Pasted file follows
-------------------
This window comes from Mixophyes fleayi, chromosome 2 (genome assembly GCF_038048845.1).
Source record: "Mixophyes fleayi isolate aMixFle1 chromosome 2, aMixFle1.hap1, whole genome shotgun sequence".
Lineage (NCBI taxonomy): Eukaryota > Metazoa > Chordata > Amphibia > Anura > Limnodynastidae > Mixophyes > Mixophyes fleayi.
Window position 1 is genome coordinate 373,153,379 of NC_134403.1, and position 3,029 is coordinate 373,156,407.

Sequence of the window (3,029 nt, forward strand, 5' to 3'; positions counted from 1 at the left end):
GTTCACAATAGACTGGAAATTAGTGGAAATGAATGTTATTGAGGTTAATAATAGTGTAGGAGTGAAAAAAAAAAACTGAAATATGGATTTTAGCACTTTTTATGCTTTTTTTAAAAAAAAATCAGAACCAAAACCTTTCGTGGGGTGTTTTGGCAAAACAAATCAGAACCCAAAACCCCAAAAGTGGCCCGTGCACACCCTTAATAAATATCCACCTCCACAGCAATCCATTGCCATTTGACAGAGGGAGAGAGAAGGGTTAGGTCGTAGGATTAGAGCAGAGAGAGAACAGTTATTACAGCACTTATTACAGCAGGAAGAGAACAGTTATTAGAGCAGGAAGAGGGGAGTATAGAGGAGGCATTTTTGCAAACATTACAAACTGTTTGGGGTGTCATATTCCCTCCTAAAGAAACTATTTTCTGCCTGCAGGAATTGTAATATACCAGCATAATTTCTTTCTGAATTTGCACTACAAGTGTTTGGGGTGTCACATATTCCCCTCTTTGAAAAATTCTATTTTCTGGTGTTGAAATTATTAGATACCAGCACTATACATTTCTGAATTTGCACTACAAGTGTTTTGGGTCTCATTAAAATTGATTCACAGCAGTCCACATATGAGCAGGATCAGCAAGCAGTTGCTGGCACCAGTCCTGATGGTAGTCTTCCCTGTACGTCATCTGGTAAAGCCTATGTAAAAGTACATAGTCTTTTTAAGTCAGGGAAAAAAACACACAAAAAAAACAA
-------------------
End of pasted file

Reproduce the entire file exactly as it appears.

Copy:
This window comes from Mixophyes fleayi, chromosome 2 (genome assembly GCF_038048845.1).
Source record: "Mixophyes fleayi isolate aMixFle1 chromosome 2, aMixFle1.hap1, whole genome shotgun sequence".
Lineage (NCBI taxonomy): Eukaryota > Metazoa > Chordata > Amphibia > Anura > Limnodynastidae > Mixophyes > Mixophyes fleayi.
Window position 1 is genome coordinate 373,153,379 of NC_134403.1, and position 3,029 is coordinate 373,156,407.

Sequence of the window (3,029 nt, forward strand, 5' to 3'; positions counted from 1 at the left end):
GTTCACAATAGACTGGAAATTAGTGGAAATGAATGTTATTGAGGTTAATAATAGTGTAGGAGTGAAAAAAAAAAACTGAAATATGGATTTTAGCACTTTTTATGCTTTTTTTAAAAAAAAATCAGAACCAAAACCTTTCGTGGGGTGTTTTGGCAAAACAAATCAGAACCCAAAACCCCAAAAGTGGCCCGTGCACACCCTTAATAAATATCCACCTCCACAGCAATCCATTGCCATTTGACAGAGGGAGAGAGAAGGGTTAGGTCGTAGGATTAGAGCAGAGAGAGAACAGTTATTACAGCACTTATTACAGCAGGAAGAGAACAGTTATTAGAGCAGGAAGAGGGGAGTATAGAGGAGGCATTTTTGCAAACATTACAAACTGTTTGGGGTGTCATATTCCCTCCTAAAGAAACTATTTTCTGCCTGCAGGAATTGTAATATACCAGCATAATTTCTTTCTGAATTTGCACTACAAGTGTTTGGGGTGTCACATATTCCCCTCTTTGAAAAATTCTATTTTCTGGTGTTGAAATTATTAGATACCAGCACTATACATTTCTGAATTTGCACTACAAGTGTTTTGGGTCTCATTAAAATTGATTCACAGCAGTCCACATATGAGCAGGATCAGCAAGCAGTTGCTGGCACCAGTCCTGATGGTAGTCTTCCCTGTACGTCATCTGGTAAAGCCTATGTAAAAGTACATAGTCTTTTTAAGTCAGGGAAAAAAACACACAAAAAAAACAA